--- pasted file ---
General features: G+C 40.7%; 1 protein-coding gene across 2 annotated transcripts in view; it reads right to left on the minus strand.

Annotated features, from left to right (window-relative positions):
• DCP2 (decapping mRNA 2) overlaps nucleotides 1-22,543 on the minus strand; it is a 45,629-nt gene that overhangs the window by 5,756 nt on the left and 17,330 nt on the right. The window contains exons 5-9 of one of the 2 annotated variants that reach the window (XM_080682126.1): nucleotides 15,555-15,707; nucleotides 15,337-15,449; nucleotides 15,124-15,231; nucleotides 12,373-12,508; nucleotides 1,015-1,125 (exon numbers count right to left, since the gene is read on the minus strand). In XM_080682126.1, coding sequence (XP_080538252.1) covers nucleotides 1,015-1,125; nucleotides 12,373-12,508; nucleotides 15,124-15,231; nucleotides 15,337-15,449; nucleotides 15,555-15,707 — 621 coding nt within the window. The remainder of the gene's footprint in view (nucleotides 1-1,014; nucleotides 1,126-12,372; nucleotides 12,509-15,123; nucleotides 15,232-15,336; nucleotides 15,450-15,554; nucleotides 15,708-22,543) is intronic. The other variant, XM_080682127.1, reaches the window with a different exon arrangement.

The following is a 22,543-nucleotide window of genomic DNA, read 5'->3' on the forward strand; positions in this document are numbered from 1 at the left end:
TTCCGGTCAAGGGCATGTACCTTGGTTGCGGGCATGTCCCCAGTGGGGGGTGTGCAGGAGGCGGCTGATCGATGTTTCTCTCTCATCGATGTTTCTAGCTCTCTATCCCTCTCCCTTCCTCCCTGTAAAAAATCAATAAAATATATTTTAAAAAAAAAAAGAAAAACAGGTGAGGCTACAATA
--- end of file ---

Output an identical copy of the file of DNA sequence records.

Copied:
General features: G+C 40.7%; 1 protein-coding gene across 2 annotated transcripts in view; it reads right to left on the minus strand.

Annotated features, from left to right (window-relative positions):
• DCP2 (decapping mRNA 2) overlaps nucleotides 1-22,543 on the minus strand; it is a 45,629-nt gene that overhangs the window by 5,756 nt on the left and 17,330 nt on the right. The window contains exons 5-9 of one of the 2 annotated variants that reach the window (XM_080682126.1): nucleotides 15,555-15,707; nucleotides 15,337-15,449; nucleotides 15,124-15,231; nucleotides 12,373-12,508; nucleotides 1,015-1,125 (exon numbers count right to left, since the gene is read on the minus strand). In XM_080682126.1, coding sequence (XP_080538252.1) covers nucleotides 1,015-1,125; nucleotides 12,373-12,508; nucleotides 15,124-15,231; nucleotides 15,337-15,449; nucleotides 15,555-15,707 — 621 coding nt within the window. The remainder of the gene's footprint in view (nucleotides 1-1,014; nucleotides 1,126-12,372; nucleotides 12,509-15,123; nucleotides 15,232-15,336; nucleotides 15,450-15,554; nucleotides 15,708-22,543) is intronic. The other variant, XM_080682127.1, reaches the window with a different exon arrangement.

The following is a 22,543-nucleotide window of genomic DNA, read 5'->3' on the forward strand; positions in this document are numbered from 1 at the left end:
TTCCGGTCAAGGGCATGTACCTTGGTTGCGGGCATGTCCCCAGTGGGGGGTGTGCAGGAGGCGGCTGATCGATGTTTCTCTCTCATCGATGTTTCTAGCTCTCTATCCCTCTCCCTTCCTCCCTGTAAAAAATCAATAAAATATATTTTAAAAAAAAAAAGAAAAACAGGTGAGGCTACAATA